The charge of the like brigade

In my particular position as a journalism professor who studies and consumes a lot of political media, I’ve been hearing from many corners that social networking is vital to political campaigning and the future of the news industry. No one ever seems to be able to tell me why, and I remain extremely skeptical. I consider this new Trilogy Interactive report a bit of vindication:

[Trilogy] found only a slight correlation between social media popularity and success in the Senate. That correlation “effectively disappeared” in House and gubernatorial races. … Trilogy says the Facebook margin of victory only explained about 13% of voting results. For gubernatorial races, that correlation is even lower, with the strength of a candidate’s Facebook presence only explaining about 0.8% of the vote margin. And for House races, there was actually a slight negative correlation, meaning a stronger Facebook popularity was associated with a smaller margin of victory.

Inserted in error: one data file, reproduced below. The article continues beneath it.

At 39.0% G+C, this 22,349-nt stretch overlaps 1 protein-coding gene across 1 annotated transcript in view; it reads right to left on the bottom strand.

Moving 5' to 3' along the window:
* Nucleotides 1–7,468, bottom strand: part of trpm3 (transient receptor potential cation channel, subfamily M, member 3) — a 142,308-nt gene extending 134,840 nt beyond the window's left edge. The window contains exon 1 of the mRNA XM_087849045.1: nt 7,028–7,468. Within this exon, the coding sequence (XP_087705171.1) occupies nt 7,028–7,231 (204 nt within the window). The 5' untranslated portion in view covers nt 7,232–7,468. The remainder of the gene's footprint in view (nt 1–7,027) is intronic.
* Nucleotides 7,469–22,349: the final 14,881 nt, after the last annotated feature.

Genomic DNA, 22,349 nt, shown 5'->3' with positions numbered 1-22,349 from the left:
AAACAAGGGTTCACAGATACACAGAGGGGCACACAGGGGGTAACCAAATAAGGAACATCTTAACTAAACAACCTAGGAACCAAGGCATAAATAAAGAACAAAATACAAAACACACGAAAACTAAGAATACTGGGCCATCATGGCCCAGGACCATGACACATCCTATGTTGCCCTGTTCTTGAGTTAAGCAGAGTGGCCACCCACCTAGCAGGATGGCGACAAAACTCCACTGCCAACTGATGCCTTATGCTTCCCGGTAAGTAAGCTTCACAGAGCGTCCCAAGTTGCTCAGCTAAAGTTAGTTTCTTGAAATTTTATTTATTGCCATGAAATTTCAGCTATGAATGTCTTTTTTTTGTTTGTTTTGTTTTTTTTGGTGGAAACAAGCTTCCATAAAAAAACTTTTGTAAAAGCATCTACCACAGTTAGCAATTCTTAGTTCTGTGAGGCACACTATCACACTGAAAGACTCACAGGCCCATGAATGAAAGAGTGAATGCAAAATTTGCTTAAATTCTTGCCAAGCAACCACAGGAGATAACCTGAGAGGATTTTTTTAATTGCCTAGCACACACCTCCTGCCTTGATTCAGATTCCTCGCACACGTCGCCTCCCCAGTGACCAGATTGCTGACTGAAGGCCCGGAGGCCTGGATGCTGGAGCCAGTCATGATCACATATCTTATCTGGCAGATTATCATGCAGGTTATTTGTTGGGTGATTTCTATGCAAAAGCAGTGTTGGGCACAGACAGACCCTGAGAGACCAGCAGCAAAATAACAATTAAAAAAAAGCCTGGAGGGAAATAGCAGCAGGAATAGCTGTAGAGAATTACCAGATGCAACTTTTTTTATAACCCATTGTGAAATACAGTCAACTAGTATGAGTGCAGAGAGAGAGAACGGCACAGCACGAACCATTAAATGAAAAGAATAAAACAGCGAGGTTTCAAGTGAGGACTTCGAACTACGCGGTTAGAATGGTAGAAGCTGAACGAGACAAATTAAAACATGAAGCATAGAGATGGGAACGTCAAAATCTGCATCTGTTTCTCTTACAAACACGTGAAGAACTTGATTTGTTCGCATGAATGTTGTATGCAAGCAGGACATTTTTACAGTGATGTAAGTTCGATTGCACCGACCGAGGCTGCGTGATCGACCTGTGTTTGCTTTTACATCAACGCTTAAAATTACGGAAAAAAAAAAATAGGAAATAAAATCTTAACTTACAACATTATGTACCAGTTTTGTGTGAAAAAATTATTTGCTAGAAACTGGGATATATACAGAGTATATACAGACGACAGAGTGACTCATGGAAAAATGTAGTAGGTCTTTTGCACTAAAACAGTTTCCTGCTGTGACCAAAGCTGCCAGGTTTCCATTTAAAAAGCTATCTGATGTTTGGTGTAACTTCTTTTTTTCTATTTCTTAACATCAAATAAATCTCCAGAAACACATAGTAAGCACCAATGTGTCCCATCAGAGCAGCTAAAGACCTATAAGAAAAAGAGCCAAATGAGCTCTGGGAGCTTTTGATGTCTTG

And the visuals — first Senate, then House:

Senate/Facebook chart

House/Facebook chart

On a semi-related note, I’m presenting a paper called “Sarah Palin Likes This: Discussion of the ‘Death Panel’ Note in Social Media” at the annual MAPOR conference this weekend.

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